John Reid Wolfskill was the first American to settle the land that is now Yolo County when he arrived in July of 1842. He was granted the Rancho Rio De Los Putos, and built his home on the southern bank of Putah Creek, not far from the area that would someday become Winters. He reported seeing multiple grizzly bears in the stretch of a few miles as he set out to propagate the cuttings and seeds he had brought from his older brother’s rancho in Los Angeles.
Grant Avenue still outlines the border to the original Wolfskill grant.
By 1858 the land was being subdivided and sold, which brought in more settlers. Two of the most influential newcomers were D. P. Edwards and Theodore Winters. Edwards and Winters would both provide 40 acres to start a town.
Yolo County records show that Winters was paid $5,000 for the land by the Vaca Valley Railroad Company. Because of his contributions to the region it was decided that the town built on the property he purchased would be named after Theodore (though they also considered naming it after his most successful racehorse: Norfolk).
The Advocate, an early newspaper in the region, referred to Theodore as simply, a “capitalist.” He trained Kentucky-bred racehorses on his stock ranch north of Putah Creek. A racecourse was built on the outskirts of the town.
The extension of the railroad line through Winters would mean huge changes for the town. Now they were connected to the rest of the country in a way they never could have been before. At one point the Winters depot saw three trains a day.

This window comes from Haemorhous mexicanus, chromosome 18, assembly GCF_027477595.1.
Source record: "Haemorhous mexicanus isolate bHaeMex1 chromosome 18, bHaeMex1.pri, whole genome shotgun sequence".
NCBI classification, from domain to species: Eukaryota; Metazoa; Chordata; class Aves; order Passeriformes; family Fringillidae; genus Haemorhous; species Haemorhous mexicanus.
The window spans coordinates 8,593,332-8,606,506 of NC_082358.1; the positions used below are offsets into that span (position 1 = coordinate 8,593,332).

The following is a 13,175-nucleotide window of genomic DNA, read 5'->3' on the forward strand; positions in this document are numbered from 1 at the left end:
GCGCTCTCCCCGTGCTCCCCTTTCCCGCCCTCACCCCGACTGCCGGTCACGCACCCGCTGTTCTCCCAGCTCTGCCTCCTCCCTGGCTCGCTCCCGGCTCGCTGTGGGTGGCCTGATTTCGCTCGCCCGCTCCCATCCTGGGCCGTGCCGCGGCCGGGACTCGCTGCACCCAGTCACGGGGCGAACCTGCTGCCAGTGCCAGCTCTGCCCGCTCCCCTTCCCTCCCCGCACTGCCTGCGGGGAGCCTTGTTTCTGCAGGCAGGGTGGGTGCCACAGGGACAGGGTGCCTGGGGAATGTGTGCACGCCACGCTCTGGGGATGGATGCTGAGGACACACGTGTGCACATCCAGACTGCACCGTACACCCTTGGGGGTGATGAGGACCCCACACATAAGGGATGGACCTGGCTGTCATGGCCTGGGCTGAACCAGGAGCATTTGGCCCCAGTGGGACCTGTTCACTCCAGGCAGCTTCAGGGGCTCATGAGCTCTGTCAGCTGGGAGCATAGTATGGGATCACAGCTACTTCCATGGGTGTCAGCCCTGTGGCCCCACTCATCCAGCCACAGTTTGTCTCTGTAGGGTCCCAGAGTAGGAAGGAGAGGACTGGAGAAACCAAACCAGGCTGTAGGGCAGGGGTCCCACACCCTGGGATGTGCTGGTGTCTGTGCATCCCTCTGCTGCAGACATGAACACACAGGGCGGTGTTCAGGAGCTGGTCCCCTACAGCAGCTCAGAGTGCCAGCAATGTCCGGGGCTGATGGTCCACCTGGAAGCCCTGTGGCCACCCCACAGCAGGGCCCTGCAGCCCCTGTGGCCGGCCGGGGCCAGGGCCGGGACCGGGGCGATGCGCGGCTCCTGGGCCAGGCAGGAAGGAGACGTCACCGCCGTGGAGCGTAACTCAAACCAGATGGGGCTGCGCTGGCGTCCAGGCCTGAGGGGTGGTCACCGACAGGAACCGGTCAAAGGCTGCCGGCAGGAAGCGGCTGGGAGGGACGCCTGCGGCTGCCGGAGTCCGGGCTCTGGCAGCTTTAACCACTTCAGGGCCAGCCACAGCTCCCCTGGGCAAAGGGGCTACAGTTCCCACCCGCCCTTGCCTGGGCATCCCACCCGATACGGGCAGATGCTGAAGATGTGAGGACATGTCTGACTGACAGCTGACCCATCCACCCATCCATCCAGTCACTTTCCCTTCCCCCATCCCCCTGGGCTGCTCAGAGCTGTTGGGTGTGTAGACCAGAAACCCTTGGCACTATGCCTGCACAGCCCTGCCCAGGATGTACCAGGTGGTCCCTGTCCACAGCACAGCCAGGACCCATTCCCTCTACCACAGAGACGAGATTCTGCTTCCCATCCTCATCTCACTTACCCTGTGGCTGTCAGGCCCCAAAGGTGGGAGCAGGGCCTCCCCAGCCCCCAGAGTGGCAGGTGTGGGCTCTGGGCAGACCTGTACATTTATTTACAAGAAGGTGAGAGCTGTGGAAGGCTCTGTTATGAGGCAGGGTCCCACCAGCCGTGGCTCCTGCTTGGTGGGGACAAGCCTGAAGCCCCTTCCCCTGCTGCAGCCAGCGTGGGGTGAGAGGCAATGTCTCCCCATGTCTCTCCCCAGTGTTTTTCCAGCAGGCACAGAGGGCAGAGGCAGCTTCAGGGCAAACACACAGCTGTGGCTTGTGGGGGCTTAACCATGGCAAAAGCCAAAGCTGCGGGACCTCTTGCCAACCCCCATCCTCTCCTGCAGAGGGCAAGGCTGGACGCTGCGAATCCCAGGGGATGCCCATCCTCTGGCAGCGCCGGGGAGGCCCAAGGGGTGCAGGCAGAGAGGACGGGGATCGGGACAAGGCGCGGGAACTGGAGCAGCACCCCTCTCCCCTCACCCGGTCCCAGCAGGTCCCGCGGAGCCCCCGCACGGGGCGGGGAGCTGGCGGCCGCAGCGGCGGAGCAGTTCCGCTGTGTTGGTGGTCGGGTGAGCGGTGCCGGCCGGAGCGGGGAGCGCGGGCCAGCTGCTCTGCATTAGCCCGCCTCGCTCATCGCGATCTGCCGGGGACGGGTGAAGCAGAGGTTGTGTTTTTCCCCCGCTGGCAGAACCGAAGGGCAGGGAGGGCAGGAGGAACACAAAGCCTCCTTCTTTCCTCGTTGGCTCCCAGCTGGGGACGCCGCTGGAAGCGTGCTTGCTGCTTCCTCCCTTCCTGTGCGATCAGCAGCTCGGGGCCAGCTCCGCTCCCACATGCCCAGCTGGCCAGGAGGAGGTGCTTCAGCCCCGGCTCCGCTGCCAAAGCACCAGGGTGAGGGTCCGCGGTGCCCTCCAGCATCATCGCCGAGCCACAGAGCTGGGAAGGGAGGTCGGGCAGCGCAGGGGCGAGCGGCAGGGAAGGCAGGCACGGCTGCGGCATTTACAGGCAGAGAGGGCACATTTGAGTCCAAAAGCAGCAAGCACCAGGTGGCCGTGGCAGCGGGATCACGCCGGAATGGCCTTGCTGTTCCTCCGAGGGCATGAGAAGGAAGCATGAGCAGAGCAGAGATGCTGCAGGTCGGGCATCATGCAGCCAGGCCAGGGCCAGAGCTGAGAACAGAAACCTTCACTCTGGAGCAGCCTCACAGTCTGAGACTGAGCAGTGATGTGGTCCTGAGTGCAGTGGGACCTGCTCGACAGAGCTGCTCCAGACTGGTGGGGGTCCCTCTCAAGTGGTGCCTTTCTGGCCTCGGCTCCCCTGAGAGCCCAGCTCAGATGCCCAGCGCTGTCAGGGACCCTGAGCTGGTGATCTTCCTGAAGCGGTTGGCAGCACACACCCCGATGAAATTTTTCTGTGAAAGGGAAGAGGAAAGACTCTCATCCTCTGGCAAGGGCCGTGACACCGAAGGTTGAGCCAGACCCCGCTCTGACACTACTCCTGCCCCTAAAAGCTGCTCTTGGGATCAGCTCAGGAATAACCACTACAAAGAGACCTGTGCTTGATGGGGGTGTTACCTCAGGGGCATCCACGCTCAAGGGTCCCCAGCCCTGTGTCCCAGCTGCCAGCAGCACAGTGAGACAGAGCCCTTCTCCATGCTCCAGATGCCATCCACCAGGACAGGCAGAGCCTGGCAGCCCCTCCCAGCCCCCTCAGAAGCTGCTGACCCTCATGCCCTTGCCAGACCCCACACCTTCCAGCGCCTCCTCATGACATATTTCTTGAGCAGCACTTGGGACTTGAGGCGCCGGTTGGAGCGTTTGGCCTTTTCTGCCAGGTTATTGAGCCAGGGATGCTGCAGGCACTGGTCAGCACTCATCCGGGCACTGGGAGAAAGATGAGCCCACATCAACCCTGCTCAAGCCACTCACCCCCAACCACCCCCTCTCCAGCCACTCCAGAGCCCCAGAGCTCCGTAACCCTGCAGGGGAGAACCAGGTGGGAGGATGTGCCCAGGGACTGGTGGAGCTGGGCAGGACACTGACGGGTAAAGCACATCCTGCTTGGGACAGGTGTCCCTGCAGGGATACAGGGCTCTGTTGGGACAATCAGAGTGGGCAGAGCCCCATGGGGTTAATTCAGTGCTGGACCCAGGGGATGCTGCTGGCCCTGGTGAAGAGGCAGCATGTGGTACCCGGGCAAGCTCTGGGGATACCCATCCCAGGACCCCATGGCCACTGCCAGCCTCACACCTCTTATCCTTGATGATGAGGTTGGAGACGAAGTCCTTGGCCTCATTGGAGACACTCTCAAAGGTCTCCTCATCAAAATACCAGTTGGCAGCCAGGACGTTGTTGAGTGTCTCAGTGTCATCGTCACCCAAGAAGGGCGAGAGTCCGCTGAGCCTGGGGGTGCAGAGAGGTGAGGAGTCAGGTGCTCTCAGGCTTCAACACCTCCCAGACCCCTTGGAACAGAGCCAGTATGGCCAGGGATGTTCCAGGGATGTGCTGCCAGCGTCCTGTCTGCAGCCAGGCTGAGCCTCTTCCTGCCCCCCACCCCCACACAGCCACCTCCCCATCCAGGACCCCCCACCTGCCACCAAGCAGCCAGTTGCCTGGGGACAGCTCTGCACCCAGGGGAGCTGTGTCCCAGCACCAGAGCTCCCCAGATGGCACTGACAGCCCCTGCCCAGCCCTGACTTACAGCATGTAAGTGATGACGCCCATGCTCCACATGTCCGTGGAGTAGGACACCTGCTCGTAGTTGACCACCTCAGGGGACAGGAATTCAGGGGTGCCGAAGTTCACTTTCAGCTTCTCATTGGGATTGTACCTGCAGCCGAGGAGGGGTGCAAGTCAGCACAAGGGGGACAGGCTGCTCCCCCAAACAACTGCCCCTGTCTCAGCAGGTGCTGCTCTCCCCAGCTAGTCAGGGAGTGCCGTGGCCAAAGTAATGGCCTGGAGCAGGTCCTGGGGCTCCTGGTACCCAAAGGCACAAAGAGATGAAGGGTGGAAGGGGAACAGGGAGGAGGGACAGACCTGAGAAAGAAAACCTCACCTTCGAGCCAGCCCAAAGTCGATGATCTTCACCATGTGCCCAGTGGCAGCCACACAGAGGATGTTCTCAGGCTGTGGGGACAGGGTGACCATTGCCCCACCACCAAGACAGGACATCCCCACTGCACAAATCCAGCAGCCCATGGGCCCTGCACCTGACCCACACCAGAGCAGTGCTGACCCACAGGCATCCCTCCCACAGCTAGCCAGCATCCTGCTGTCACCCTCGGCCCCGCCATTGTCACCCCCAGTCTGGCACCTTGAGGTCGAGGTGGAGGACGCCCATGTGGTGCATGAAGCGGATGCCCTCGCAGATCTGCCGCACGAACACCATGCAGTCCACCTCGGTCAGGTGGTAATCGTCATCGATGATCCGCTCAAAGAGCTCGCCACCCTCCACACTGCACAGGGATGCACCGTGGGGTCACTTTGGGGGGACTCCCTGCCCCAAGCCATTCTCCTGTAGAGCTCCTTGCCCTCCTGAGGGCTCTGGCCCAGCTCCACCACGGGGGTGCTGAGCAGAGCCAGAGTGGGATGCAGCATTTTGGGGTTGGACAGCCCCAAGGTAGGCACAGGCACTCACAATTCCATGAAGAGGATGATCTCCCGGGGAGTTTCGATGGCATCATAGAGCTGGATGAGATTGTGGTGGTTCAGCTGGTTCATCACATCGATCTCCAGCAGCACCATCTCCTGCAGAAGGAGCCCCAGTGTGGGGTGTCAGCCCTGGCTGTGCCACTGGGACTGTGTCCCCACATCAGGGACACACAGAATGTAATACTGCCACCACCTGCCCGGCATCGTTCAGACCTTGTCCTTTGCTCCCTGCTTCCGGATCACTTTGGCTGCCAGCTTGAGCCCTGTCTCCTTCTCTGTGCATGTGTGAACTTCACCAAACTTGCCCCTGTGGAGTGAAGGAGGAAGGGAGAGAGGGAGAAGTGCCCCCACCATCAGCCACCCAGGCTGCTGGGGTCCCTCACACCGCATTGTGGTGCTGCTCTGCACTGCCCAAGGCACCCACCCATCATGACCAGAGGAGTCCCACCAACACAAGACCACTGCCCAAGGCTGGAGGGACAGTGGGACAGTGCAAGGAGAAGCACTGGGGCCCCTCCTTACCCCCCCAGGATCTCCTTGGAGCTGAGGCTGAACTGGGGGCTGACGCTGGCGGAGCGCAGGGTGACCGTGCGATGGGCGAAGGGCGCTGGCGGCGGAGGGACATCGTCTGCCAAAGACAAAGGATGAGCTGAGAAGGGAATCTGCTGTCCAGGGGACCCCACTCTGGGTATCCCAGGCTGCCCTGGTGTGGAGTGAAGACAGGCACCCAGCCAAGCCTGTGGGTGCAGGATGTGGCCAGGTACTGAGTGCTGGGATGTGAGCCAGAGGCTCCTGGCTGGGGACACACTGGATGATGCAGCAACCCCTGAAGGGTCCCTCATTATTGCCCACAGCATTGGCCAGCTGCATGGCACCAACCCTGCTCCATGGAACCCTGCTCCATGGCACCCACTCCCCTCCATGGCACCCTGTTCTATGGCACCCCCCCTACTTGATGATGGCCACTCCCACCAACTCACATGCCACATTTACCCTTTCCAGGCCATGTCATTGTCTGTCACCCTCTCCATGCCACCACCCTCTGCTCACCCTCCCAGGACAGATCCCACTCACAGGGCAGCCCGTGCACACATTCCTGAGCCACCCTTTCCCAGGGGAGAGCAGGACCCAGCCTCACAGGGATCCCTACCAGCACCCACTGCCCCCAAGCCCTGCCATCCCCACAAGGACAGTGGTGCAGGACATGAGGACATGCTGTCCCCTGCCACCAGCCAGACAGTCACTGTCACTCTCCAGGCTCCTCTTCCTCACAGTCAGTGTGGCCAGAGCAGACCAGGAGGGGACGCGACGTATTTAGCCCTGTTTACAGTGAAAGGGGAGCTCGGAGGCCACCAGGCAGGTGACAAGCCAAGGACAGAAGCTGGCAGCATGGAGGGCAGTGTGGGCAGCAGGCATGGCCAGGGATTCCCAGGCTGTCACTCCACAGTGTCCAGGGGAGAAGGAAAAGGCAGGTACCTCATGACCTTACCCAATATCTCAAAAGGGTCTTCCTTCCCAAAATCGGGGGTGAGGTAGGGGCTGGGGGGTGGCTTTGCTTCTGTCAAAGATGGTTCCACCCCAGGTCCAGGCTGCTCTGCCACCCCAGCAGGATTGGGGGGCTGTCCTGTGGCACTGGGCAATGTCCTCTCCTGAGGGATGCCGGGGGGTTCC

The railroad opened Winters to greater economic opportunities. Winters farmers could sell their produce on a national scale. The Winters Dried Fruit Company was established and moved 878,000 pounds of sundried fruit through their warehouse in their first year of operation. In the 1890’s the region became known as the “Winters Fruit Belt.”
In 1892 the unincorporated region established Yolo County’s first high school. That was also the year Winters was nearly destroyed by two earthquakes, both over a magnitude 6. Many of the buildings were damaged, but there were shockingly few casualties. Winters eventually recovered, unlike some of the neighboring towns. Now Winters commemorates the event with the yearly Earthquake Festival in August.
Winters incorporated on Feb. 9, 1898, nearly six decades after Wolfskill built his first dwelling on the banks of Putah Creek. Through many changes the city has maintained its strong agricultural heritage.